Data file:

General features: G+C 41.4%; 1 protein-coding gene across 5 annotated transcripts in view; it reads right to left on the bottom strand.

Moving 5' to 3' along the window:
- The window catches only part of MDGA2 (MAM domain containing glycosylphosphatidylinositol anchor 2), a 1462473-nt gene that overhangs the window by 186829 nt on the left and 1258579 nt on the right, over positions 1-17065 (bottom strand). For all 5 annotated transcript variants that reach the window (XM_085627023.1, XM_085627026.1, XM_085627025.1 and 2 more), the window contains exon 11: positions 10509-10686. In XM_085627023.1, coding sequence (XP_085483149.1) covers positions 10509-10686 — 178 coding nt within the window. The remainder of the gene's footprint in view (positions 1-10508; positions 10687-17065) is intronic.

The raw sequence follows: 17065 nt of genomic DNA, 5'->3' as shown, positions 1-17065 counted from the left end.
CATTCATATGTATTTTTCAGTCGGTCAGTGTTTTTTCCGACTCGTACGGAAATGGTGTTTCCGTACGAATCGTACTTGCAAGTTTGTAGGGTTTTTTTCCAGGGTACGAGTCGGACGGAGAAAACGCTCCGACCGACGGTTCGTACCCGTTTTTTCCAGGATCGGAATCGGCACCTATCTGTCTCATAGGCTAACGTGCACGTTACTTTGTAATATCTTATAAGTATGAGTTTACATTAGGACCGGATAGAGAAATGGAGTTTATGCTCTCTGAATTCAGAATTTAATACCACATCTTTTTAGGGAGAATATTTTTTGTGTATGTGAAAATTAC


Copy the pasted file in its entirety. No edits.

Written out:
General features: G+C 41.4%; 1 protein-coding gene across 5 annotated transcripts in view; it reads right to left on the bottom strand.

Moving 5' to 3' along the window:
- The window catches only part of MDGA2 (MAM domain containing glycosylphosphatidylinositol anchor 2), a 1462473-nt gene that overhangs the window by 186829 nt on the left and 1258579 nt on the right, over positions 1-17065 (bottom strand). For all 5 annotated transcript variants that reach the window (XM_085627023.1, XM_085627026.1, XM_085627025.1 and 2 more), the window contains exon 11: positions 10509-10686. In XM_085627023.1, coding sequence (XP_085483149.1) covers positions 10509-10686 — 178 coding nt within the window. The remainder of the gene's footprint in view (positions 1-10508; positions 10687-17065) is intronic.

The raw sequence follows: 17065 nt of genomic DNA, 5'->3' as shown, positions 1-17065 counted from the left end.
CATTCATATGTATTTTTCAGTCGGTCAGTGTTTTTTCCGACTCGTACGGAAATGGTGTTTCCGTACGAATCGTACTTGCAAGTTTGTAGGGTTTTTTTCCAGGGTACGAGTCGGACGGAGAAAACGCTCCGACCGACGGTTCGTACCCGTTTTTTCCAGGATCGGAATCGGCACCTATCTGTCTCATAGGCTAACGTGCACGTTACTTTGTAATATCTTATAAGTATGAGTTTACATTAGGACCGGATAGAGAAATGGAGTTTATGCTCTCTGAATTCAGAATTTAATACCACATCTTTTTAGGGAGAATATTTTTTGTGTATGTGAAAATTAC